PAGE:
Reading back over that word salad of a plot description makes one reflect on how paint-by-numbers the whole enterprise is on the level of storytelling… but then, the first film was that way, too. Nor is there much witticism on display; Black’s priority in embodying Po seems to be making the grade on geniality rather than any particular intelligence or discovery. The supporting characters don’t really succeed on any developmental front other than being supporting. And the subplots have a way of announcing themselves from their first shot; Po is adopted, and the reveal of his biological father in this film (played by Bryan Cranston) assures us that there will be jealousies that threaten character relationships.

This is where we reflect on the fact that implication of threat is not quite the same thing as actual threat, because there’s never really the sense that anyone’s actually going to be permanently affected by the adverse developments in Kung Fu Panda 3, even when those developments are conducted by Kai; the visual design of the movie’s antagonist conveys a nice shrewdness and anger, and Simmons’ habit (in genre films, anyway) of sounding like he’s growling his lines from around a mouthful of scenery translates altogether well to a project of this type, but it’s still a surprisingly low-risk feeling we get from the scenario.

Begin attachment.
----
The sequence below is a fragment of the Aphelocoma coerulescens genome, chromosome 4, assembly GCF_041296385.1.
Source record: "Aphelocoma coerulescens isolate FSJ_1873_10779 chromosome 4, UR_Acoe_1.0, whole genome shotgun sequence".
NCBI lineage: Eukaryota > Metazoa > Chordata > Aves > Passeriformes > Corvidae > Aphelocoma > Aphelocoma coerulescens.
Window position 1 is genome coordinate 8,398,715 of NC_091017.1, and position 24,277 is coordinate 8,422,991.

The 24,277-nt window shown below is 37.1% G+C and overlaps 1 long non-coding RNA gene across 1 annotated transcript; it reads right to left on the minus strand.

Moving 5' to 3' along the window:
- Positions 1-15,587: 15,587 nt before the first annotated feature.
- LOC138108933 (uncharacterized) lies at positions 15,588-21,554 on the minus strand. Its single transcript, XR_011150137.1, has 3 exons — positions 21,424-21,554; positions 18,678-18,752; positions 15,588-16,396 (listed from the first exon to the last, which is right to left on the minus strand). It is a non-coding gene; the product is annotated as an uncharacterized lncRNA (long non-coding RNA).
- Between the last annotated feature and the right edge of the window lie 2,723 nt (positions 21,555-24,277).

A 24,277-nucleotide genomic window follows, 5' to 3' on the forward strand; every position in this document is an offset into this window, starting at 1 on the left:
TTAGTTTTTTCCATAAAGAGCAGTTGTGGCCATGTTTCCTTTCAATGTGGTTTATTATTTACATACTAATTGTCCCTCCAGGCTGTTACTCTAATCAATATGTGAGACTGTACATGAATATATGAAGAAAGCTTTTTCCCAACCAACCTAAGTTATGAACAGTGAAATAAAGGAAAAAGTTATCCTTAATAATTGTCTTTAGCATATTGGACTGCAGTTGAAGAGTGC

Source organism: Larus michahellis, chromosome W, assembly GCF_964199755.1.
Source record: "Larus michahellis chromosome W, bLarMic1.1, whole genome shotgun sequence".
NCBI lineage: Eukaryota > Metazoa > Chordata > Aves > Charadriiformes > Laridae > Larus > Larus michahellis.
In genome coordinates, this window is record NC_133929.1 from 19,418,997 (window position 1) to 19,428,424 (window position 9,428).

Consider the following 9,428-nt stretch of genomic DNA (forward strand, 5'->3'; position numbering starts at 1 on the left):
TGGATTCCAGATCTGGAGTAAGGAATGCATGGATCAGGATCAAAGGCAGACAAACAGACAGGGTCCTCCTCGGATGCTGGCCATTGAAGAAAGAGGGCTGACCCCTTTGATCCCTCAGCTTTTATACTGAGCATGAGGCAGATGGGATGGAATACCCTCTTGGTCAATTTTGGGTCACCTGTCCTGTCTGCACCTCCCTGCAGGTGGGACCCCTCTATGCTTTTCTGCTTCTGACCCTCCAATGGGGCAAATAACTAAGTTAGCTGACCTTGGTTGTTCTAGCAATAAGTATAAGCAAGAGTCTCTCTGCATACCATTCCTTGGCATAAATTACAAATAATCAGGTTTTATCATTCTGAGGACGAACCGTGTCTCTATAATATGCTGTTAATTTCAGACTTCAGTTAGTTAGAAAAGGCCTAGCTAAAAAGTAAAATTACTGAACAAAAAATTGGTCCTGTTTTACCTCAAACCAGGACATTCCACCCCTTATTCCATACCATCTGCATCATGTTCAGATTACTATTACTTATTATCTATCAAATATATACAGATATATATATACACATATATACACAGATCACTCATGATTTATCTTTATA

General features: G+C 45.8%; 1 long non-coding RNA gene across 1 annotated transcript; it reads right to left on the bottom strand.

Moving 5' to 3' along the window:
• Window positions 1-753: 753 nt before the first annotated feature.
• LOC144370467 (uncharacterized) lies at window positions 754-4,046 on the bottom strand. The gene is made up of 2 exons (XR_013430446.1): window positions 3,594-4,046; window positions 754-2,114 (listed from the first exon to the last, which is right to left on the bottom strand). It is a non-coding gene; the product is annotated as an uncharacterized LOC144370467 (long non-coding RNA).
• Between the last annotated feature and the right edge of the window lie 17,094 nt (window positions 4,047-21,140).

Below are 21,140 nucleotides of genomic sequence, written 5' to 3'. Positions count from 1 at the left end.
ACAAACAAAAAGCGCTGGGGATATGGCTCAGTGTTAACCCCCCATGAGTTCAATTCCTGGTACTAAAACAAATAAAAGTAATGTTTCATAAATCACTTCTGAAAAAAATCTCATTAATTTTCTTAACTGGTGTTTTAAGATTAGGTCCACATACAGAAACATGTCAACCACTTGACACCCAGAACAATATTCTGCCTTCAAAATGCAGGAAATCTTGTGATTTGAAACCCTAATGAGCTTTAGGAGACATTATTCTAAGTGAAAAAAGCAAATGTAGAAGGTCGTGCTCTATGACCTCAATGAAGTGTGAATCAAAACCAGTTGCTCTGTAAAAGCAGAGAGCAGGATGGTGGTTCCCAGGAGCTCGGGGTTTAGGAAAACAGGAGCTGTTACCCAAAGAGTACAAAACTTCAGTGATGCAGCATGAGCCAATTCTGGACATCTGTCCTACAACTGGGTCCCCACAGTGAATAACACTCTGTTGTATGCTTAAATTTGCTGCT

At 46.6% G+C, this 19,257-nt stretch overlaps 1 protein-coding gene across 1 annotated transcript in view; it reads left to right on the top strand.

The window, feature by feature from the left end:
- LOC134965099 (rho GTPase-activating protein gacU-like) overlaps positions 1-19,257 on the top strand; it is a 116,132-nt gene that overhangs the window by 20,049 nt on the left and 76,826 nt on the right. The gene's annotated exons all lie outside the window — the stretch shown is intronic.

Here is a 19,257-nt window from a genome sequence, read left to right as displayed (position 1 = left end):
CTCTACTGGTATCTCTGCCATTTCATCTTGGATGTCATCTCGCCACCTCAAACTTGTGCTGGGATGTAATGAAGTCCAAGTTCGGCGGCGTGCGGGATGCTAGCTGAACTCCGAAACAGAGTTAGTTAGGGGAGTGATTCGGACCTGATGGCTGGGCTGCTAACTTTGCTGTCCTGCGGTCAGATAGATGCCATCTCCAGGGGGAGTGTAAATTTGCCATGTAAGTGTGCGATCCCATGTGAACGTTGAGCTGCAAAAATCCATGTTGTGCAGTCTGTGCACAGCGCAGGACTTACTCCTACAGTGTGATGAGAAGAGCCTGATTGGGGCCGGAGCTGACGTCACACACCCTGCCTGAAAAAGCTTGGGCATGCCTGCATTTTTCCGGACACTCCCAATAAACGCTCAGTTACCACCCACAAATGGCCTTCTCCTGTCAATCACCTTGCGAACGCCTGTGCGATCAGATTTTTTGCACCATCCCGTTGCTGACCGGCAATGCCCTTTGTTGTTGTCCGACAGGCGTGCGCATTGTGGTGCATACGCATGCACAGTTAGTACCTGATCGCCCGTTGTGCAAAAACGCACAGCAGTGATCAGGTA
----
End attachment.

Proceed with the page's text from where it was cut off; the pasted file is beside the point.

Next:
What counters this? The energy level helps; the Kung Fu Panda franchise is pretty good at hitting the sweet spot where there’s a lot of light and color and movement going on, but not so much that it becomes exhausting. The first film was especially good at this, considering the volume of high-speed martial-arts sequences and the plasticity of the character design; how easy could it have been to make a viper do kung fu in a way that wasn’t a morass of visual confusion? Directors Jennifer Yuh Nelson and Alessandro Carloni let this movie benefit from a clear-eyed approach to action; there’s perhaps more quick cutting here than there was before, but we still get moments during high-intensity sequences where motion and balance align themselves and give us moments that are nearly poetic in their construction.

I confess that I don’t see much of a future for the Kung Fu Panda franchise after this installment; the feeling we get as the movie winds up to its inevitable showdown between Kai and Po (and his entire family; one of the subplots we encounter here is the implication that Po’s training may only be truly completed from his clan’s remote mountain village; the father, Li Shan, has returned to Po’s life to guide him through this development, and it’s another of those instances where we can see the general shape of the outcome almost before it has asserted itself as an existing thing) is one of slight windedness, as though the 95-minute running time was just a little more than the material has the energy for. This is a fun movie, though, silly and rather superficial, but not at all stupid or condescending. I look forward to seeing what the filmmakers do next, with more challenging material.